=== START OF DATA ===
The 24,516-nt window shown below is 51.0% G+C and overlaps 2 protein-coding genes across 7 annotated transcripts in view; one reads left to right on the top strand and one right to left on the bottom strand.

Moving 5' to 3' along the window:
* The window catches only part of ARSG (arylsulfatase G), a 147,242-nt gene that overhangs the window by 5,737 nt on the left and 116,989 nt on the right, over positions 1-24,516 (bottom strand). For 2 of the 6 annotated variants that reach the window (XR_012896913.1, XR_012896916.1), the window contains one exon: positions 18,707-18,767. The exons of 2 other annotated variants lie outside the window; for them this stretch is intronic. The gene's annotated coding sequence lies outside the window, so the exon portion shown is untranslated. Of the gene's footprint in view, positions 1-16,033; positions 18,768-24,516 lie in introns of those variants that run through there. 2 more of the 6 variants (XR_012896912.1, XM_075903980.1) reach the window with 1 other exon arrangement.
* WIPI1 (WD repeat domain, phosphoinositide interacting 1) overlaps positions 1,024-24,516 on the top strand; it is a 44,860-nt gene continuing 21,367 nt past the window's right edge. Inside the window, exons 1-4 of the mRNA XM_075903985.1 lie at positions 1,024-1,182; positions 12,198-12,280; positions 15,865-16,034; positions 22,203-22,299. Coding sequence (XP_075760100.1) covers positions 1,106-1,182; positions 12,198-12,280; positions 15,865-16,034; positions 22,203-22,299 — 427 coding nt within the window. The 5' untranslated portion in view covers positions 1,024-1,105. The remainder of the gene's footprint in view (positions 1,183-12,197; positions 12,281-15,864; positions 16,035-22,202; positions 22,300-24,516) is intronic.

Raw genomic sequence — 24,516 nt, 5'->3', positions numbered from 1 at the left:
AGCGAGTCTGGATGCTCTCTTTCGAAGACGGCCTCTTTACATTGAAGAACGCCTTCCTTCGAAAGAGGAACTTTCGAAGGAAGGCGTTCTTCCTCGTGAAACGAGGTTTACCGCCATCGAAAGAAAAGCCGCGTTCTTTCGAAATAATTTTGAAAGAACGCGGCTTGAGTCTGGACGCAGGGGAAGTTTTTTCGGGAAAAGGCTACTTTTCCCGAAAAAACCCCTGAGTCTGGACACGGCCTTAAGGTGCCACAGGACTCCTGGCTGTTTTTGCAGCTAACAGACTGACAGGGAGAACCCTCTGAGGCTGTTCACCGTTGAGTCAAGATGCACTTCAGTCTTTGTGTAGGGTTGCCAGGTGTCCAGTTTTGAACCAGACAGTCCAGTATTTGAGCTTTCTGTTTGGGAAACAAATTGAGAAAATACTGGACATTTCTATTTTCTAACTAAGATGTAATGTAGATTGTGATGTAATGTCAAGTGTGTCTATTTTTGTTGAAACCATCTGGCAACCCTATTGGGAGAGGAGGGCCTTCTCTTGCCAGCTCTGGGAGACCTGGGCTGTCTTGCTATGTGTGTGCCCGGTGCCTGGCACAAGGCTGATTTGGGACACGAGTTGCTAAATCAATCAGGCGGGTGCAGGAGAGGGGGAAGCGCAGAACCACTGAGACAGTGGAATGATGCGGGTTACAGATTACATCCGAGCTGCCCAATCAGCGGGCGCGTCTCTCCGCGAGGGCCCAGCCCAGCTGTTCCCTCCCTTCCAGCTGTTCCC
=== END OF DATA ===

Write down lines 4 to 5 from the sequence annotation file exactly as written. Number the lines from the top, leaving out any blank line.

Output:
* WIPI1 (WD repeat domain, phosphoinositide interacting 1) overlaps positions 1,024-24,516 on the top strand; it is a 44,860-nt gene continuing 21,367 nt past the window's right edge. Inside the window, exons 1-4 of the mRNA XM_075903985.1 lie at positions 1,024-1,182; positions 12,198-12,280; positions 15,865-16,034; positions 22,203-22,299. Coding sequence (XP_075760100.1) covers positions 1,106-1,182; positions 12,198-12,280; positions 15,865-16,034; positions 22,203-22,299 — 427 coding nt within the window. The 5' untranslated portion in view covers positions 1,024-1,105. The remainder of the gene's footprint in view (positions 1,183-12,197; positions 12,281-15,864; positions 16,035-22,202; positions 22,300-24,516) is intronic.

Raw genomic sequence — 24,516 nt, 5'->3', positions numbered from 1 at the left: